"It's important to ensure that all patients have equal access to care and that we can meet the unique needs of our broader patient population," says Kristen Kremer, MPH, one of the leaders of the work.
BMC works in partnership with the Boston Center for Independent Living (BCIL) to identify and address accessibility issues across campus. This partnership began in January 2014 with a memorandum of understanding aimed at making BMC the most accessible hospital in Boston. BCIL and BMC together received a Workforce Transformation Fund training grant from the Commonwealth Corporation and have created a video for staff that shows how to serve patients with disabilities, specifically focused on communication. The goal is to appropriately train all staff members in how to communicate with and care for patients with disabilities and empower those patients to take part in their own care.
"Our partnership with BCIL is unique," says Kremer. "Because of their work, we are able to learn about best practices and hear more voices of patients with disabilities. Their expertise helps us think through barriers to care and what works or doesn't work to overcome these barriers. We are also working to involve patients with disabilities more directly in our work, to ensure that the patient voice is fully present as we move forward."
Through both the partnership with BCIL and other initiatives, BMC has made numerous strides to improve the accessibility for patients with disabilities. The BMC Accessibility Committee was established in 2013 to conduct a comprehensive assessment of the access that BMC patients with disabilities have to health care, including the physical buildings, the availability of accessible medical equipment, policies and procedures, employee training, communication development, aids and services, and community outreach. The goal was to examine BMC's level of accessibility for patients with disabilities and undertake the work necessary to improve that access.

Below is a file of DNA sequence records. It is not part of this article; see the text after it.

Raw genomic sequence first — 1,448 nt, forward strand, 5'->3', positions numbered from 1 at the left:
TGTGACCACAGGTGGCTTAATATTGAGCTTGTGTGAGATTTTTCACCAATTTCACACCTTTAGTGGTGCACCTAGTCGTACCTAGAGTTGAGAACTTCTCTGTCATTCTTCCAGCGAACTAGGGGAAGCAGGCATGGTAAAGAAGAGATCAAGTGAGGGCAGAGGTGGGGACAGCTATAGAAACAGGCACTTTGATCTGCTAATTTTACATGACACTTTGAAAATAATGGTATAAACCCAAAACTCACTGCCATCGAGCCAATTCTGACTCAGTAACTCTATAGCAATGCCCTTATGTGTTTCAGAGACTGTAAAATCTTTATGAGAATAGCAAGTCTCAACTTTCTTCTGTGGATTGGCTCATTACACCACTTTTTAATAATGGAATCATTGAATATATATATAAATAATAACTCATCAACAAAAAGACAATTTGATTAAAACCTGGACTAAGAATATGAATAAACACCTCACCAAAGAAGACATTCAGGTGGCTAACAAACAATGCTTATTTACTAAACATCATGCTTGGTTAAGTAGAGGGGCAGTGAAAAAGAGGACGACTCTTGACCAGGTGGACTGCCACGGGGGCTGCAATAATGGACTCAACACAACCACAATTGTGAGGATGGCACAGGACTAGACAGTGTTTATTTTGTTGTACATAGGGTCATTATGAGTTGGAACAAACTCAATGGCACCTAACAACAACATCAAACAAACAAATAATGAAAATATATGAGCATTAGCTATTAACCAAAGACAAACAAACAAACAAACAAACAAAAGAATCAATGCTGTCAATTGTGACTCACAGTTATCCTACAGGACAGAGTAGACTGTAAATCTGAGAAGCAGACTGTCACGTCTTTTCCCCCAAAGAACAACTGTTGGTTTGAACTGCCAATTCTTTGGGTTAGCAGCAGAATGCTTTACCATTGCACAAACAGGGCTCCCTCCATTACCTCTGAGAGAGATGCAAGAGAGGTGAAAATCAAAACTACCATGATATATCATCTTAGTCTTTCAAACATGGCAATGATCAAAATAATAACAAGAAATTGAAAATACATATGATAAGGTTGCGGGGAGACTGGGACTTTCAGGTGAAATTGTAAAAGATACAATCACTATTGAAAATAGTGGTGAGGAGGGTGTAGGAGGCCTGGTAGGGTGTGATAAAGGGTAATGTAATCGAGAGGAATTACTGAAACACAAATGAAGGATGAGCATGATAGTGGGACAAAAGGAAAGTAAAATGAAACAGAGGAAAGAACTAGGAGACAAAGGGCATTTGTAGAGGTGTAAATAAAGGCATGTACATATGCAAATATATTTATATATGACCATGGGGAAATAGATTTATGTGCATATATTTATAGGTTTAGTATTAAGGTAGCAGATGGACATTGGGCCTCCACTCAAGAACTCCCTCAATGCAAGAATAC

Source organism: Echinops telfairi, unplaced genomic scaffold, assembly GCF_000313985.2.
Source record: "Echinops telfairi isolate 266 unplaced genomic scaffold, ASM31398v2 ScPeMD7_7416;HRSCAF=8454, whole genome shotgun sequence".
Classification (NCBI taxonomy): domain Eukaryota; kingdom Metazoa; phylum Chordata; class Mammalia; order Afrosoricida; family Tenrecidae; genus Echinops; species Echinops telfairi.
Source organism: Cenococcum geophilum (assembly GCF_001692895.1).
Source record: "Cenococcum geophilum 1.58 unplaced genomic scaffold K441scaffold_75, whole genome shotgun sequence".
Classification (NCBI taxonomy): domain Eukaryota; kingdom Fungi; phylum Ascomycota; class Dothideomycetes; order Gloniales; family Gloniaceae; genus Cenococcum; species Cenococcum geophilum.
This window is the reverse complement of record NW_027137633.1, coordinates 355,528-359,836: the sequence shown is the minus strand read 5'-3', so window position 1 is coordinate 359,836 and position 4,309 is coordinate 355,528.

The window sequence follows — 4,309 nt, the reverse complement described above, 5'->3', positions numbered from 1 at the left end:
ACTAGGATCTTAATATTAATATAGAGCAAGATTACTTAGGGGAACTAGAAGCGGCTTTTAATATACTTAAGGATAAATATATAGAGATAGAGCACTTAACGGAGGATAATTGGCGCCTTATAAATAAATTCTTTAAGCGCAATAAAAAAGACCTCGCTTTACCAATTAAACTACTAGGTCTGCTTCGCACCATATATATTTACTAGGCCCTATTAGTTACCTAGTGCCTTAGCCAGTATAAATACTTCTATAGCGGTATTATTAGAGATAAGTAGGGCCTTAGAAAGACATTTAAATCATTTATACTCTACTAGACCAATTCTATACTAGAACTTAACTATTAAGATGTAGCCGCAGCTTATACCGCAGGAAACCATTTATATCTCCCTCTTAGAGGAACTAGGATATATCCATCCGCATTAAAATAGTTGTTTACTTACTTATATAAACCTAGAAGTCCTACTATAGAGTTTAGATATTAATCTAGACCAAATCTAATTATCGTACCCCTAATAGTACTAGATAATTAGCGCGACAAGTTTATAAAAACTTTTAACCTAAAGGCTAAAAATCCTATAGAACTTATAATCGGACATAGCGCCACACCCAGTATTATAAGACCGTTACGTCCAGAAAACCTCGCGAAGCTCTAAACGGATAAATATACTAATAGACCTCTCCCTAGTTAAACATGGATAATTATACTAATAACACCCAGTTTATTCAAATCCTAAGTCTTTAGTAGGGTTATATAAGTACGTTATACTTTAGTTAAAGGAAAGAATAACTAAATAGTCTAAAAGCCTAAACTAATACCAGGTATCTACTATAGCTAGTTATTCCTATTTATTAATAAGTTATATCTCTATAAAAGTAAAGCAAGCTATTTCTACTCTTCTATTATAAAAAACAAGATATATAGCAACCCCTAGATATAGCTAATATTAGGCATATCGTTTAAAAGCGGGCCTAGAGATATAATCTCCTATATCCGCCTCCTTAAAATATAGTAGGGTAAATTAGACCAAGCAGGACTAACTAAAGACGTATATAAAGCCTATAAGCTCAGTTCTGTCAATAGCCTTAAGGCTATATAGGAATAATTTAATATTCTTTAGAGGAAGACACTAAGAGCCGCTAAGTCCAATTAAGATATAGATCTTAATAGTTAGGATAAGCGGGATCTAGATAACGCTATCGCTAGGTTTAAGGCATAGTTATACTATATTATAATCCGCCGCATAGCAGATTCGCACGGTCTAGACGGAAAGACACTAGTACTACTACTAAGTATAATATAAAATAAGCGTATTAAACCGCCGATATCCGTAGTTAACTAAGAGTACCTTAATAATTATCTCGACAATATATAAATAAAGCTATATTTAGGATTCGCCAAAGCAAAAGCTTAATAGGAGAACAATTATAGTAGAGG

BMC has also implemented wheelchair return locations to make sure wheelchairs are always available for patients who need them, updated policies and procedures related to patients with disabilities, and held trainings on improving the care experience for patients with disabilities. A multidisciplinary hospital group is spearheading the selection of accessible exam tables and other medical equipment for the hospital, incorporating feedback from staff and patients into the process.
With a major overhaul of BMC's campus underway, BMC is working to ensure that new spaces are accessible for everyone. A group of external surveyors and BMC's construction team collaborated to determine Americans with Disabilities Act (ADA) compliance in BMC's buildings and to incorporate their findings into new buildings. The initial survey identified 2,015 barriers to accessibility at BMC, ranging from wheelchair shortages to door handles that are difficult for patients with disabilities to use. Over the past two years, 816 of these barriers – 41 percent – have been eliminated. As the campus redesign project further transforms BMC, most of the remaining barriers will be eliminated to make BMC a truly accessible place for all patients.